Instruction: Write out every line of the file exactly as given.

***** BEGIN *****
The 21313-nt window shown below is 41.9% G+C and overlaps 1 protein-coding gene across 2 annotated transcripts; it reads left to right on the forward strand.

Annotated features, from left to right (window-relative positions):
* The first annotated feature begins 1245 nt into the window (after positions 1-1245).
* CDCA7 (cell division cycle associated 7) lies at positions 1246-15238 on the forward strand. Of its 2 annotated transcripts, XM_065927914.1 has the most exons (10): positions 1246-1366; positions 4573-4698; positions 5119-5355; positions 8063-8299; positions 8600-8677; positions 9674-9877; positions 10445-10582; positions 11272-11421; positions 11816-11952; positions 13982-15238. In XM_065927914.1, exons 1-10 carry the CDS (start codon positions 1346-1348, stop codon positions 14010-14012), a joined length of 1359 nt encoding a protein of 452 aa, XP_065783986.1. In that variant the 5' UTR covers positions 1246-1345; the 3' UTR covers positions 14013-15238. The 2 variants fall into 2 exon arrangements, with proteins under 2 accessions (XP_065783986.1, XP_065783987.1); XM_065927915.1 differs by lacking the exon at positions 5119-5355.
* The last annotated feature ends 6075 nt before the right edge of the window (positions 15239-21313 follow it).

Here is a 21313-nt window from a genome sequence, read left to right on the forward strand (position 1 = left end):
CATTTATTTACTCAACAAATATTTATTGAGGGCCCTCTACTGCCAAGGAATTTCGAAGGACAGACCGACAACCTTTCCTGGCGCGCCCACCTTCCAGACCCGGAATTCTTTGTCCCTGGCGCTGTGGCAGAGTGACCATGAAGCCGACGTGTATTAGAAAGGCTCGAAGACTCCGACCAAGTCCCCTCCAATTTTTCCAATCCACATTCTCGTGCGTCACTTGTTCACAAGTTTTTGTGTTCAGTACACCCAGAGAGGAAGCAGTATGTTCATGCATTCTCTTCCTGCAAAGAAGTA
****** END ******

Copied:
The 21313-nt window shown below is 41.9% G+C and overlaps 1 protein-coding gene across 2 annotated transcripts; it reads left to right on the forward strand.

Annotated features, from left to right (window-relative positions):
* The first annotated feature begins 1245 nt into the window (after positions 1-1245).
* CDCA7 (cell division cycle associated 7) lies at positions 1246-15238 on the forward strand. Of its 2 annotated transcripts, XM_065927914.1 has the most exons (10): positions 1246-1366; positions 4573-4698; positions 5119-5355; positions 8063-8299; positions 8600-8677; positions 9674-9877; positions 10445-10582; positions 11272-11421; positions 11816-11952; positions 13982-15238. In XM_065927914.1, exons 1-10 carry the CDS (start codon positions 1346-1348, stop codon positions 14010-14012), a joined length of 1359 nt encoding a protein of 452 aa, XP_065783986.1. In that variant the 5' UTR covers positions 1246-1345; the 3' UTR covers positions 14013-15238. The 2 variants fall into 2 exon arrangements, with proteins under 2 accessions (XP_065783986.1, XP_065783987.1); XM_065927915.1 differs by lacking the exon at positions 5119-5355.
* The last annotated feature ends 6075 nt before the right edge of the window (positions 15239-21313 follow it).

Here is a 21313-nt window from a genome sequence, read left to right on the forward strand (position 1 = left end):
CATTTATTTACTCAACAAATATTTATTGAGGGCCCTCTACTGCCAAGGAATTTCGAAGGACAGACCGACAACCTTTCCTGGCGCGCCCACCTTCCAGACCCGGAATTCTTTGTCCCTGGCGCTGTGGCAGAGTGACCATGAAGCCGACGTGTATTAGAAAGGCTCGAAGACTCCGACCAAGTCCCCTCCAATTTTTCCAATCCACATTCTCGTGCGTCACTTGTTCACAAGTTTTTGTGTTCAGTACACCCAGAGAGGAAGCAGTATGTTCATGCATTCTCTTCCTGCAAAGAAGTA